4,844 reputation
31732
bio website none
location Not from around here
age
visits member for 3 years, 10 months
seen Nov 30 at 2:44

Dec
16
awarded  Enlightened
Dec
16
awarded  Nice Answer
Sep
30
awarded  Explainer
Jun
18
comment Does affine equivariance implies shape unbiasedness?
Hi @user: The edit is helpful. It doesn't appear to address my remarks on the equivariance definition, though. Cheers.
Jun
18
comment Does affine equivariance implies shape unbiasedness?
Can you clear up the statement of affine equivariance? Currently none of the operations are well defined (matrix multiplication where dimensions don't match and addition of matrix and vector). What, if any, distributional assumptions on $\mathbf X $ are you making? (Independent rows?)
Feb
19
comment Why does this covariance matrix have additional symmetry along the anti-diagonals?
@Michael: Please check the timestamps of the edits and comments. Cheers.
Feb
16
awarded  Nice Answer
Feb
13
awarded  Yearling
Jan
1
comment Inequalities of the quantile function
possible duplicate of Quantile function properties
Dec
29
comment Triple Euler sum result $\sum_{k\geq 1}\frac{H_k^{(2)}H_k }{k^2}=\zeta(2)\zeta(3)+\zeta(5)$
Please post the symbolic input you entered.
Dec
22
comment $\int_{t=-\infty}^x (G(t)-F(t))\mbox{d}t\geq 0\forall x$ and $\frac{\mbox{d}F(t)}{\mbox{d}G(t)}$ increasing $\Longrightarrow G(x)\geq F(x)\forall x$?
Are $1-$ and $2-$ supposed to be item identifiers in a list? If so, the way you have it typeset makes it very easy to confuse it with something very different!
Dec
22
comment Distribution for ratio of dependent quadratic forms.
(As a side note, since $\mathbf x_1^T \mathbf x_1^{\perp} = \mathbf x_1^T \mathbf Q^T \mathbf Q x_1^{\perp}$ for any orthogonal $\mathbf Q$ and by standard properties of the multivariate normal, without loss of generality we can assume $\mathbf A$ to be diagonal.)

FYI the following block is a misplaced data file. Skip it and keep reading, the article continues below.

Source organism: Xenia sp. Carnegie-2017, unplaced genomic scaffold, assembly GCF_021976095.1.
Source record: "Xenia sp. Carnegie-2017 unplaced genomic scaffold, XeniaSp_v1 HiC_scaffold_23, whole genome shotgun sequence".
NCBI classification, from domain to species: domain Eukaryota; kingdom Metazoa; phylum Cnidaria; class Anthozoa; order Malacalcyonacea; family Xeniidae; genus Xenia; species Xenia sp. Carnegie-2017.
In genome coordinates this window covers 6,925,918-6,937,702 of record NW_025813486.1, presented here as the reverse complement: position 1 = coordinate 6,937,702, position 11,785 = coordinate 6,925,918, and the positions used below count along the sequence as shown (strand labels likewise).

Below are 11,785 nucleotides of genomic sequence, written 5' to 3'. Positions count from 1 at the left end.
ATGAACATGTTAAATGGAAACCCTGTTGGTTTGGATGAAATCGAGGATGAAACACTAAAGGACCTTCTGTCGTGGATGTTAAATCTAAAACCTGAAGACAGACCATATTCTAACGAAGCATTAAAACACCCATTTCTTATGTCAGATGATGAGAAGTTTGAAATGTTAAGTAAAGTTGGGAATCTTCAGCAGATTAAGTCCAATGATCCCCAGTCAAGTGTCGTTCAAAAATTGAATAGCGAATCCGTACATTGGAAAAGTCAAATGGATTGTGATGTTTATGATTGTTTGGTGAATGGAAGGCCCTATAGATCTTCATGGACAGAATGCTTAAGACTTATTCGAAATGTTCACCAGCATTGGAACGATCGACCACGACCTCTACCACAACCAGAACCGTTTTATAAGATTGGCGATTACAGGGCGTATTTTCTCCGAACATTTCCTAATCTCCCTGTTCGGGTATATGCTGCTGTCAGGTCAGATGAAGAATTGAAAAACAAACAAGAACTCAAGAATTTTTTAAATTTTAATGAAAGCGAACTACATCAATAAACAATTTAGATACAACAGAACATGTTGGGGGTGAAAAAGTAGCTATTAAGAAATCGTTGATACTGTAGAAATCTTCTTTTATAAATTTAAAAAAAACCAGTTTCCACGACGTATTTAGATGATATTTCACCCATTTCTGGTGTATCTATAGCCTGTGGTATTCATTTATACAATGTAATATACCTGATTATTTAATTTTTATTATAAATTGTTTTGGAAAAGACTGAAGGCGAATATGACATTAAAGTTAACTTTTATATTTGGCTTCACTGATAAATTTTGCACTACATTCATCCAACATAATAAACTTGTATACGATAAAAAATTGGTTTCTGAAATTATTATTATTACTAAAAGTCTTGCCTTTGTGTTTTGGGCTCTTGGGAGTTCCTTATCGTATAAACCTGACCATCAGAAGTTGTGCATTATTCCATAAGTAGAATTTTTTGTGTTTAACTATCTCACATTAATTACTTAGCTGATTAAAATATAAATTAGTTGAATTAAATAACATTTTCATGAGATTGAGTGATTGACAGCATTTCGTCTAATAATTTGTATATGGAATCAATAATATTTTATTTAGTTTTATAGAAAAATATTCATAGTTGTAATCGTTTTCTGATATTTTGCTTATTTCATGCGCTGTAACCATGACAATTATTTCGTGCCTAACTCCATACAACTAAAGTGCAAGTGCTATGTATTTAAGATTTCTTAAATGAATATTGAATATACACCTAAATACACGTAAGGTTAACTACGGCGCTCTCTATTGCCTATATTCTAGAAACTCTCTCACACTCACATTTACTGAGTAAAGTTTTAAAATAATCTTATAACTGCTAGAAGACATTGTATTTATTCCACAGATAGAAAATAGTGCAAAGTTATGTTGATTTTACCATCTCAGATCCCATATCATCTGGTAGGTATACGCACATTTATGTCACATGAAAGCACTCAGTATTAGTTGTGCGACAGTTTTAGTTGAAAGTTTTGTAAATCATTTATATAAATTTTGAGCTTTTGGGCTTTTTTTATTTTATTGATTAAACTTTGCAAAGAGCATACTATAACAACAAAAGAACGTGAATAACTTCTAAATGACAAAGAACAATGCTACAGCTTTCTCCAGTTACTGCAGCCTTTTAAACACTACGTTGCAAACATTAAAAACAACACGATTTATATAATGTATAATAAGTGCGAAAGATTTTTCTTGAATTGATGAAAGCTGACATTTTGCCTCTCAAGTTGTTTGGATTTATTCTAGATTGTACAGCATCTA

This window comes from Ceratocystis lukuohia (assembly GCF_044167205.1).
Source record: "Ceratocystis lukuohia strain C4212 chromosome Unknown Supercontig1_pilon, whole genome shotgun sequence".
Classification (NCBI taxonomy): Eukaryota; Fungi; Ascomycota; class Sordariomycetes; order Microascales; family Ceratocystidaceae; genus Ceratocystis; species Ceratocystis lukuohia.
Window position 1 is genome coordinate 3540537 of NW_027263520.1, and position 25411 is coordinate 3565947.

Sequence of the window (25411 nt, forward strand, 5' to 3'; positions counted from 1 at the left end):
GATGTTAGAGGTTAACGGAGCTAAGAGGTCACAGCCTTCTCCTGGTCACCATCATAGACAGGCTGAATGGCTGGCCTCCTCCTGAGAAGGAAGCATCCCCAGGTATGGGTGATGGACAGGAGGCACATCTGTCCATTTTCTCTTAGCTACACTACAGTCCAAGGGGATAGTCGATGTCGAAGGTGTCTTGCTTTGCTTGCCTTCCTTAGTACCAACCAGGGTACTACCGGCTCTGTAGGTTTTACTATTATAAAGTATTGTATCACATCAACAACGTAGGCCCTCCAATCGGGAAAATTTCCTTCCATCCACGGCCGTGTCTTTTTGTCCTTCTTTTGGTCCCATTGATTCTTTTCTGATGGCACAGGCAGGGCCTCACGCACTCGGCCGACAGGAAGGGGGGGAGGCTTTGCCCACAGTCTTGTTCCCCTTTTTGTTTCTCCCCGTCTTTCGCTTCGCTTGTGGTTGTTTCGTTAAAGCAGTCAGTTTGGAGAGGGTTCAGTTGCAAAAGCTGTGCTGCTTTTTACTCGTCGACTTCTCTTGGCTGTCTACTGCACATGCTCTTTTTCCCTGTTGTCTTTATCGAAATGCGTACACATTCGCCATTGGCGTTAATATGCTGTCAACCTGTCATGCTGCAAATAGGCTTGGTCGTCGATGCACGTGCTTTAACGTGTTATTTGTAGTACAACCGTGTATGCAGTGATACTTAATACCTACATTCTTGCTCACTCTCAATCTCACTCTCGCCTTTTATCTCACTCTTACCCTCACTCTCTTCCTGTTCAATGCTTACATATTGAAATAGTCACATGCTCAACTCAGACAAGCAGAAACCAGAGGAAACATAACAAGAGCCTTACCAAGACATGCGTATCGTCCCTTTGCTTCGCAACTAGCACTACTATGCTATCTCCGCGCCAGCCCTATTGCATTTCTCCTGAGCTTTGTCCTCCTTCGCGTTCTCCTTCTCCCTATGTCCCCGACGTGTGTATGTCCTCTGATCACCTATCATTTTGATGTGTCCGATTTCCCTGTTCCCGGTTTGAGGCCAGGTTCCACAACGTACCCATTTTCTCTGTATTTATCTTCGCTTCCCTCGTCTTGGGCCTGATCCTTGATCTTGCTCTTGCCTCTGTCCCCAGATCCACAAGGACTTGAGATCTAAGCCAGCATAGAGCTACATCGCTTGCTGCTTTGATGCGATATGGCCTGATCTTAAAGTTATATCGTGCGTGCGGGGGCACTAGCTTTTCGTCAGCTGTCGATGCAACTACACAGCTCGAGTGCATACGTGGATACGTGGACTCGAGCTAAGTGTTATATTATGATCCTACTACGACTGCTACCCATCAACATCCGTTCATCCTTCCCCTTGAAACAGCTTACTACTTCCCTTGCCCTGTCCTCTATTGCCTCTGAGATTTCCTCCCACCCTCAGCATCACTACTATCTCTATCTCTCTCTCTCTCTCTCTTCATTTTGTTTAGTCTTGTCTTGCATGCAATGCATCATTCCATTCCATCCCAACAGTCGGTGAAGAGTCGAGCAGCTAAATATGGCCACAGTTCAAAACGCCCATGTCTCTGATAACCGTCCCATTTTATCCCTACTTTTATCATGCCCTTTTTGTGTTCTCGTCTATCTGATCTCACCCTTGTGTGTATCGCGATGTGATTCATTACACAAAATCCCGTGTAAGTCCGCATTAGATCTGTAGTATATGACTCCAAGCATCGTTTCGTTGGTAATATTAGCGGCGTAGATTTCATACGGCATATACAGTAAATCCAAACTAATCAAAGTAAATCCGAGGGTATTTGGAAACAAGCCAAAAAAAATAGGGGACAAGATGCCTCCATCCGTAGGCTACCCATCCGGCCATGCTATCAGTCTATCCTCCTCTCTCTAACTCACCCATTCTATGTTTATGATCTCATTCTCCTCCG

Dec
22
comment Distribution for ratio of dependent quadratic forms.
Is there a way you can make your question a little more precise. Employing a literal interpretation, this is not even true in the simplest of cases. Take $\boldsymbol{\mu} = 0$ and $\boldsymbol{\Sigma} = \mathbf{A} = \mathbf{I}$ and choose $\mathbf{x}_1 = (x_{0,1}, 0, \ldots, 0)$. Then $s$ cannot be $F$ distributed since $s \geq 1$ with probability 1.
Dec
7
comment Probability question with false negative and false positive
@OldJohn: You may (claim to) be old, but you sure are fast! Beat me by a whisker. :-)
Nov
28
comment show that if $X\ge 0$ , $E(X)\le \sum_{n=0}^{\infty}P(X>n)$.
Crosspost: stats.stackexchange.com/q/77922/2970
Nov
25
revised Famous black mathematicians
Minor grammatical fixes.
Nov
25
comment Famous black mathematicians
(+1) ...and Blackwell's Theorem, one of the fundamental contributions to renewal theory which extends the elementary renewal theorem. Among (many) other contributions...
Nov
25
comment Famous black mathematicians
@000: I find your remark a little bit ignorant (in the literal, not offensive, sense of the word). While "fame" is a rather relative and slippery term, David Blackwell certainly fits the bill, in my mind. Fundamental contributions in probability, stochastic processes and statistics, with his name attached to among the most famous theorems in mathematical statistics and renewal theory. He also "dabbled" in game theory.
Nov
19
comment How to prove that $2\sqrt{a^{ea}b^{eb}}\ge a^{eb}+b^{ea}$ for $a > 0, b > 0$?
Or, just assume, without loss of generality, that $b \geq a$ and divide. :-)
Nov
19
revised How to prove that $2\sqrt{a^{ea}b^{eb}}\ge a^{eb}+b^{ea}$ for $a > 0, b > 0$?
General cleanup.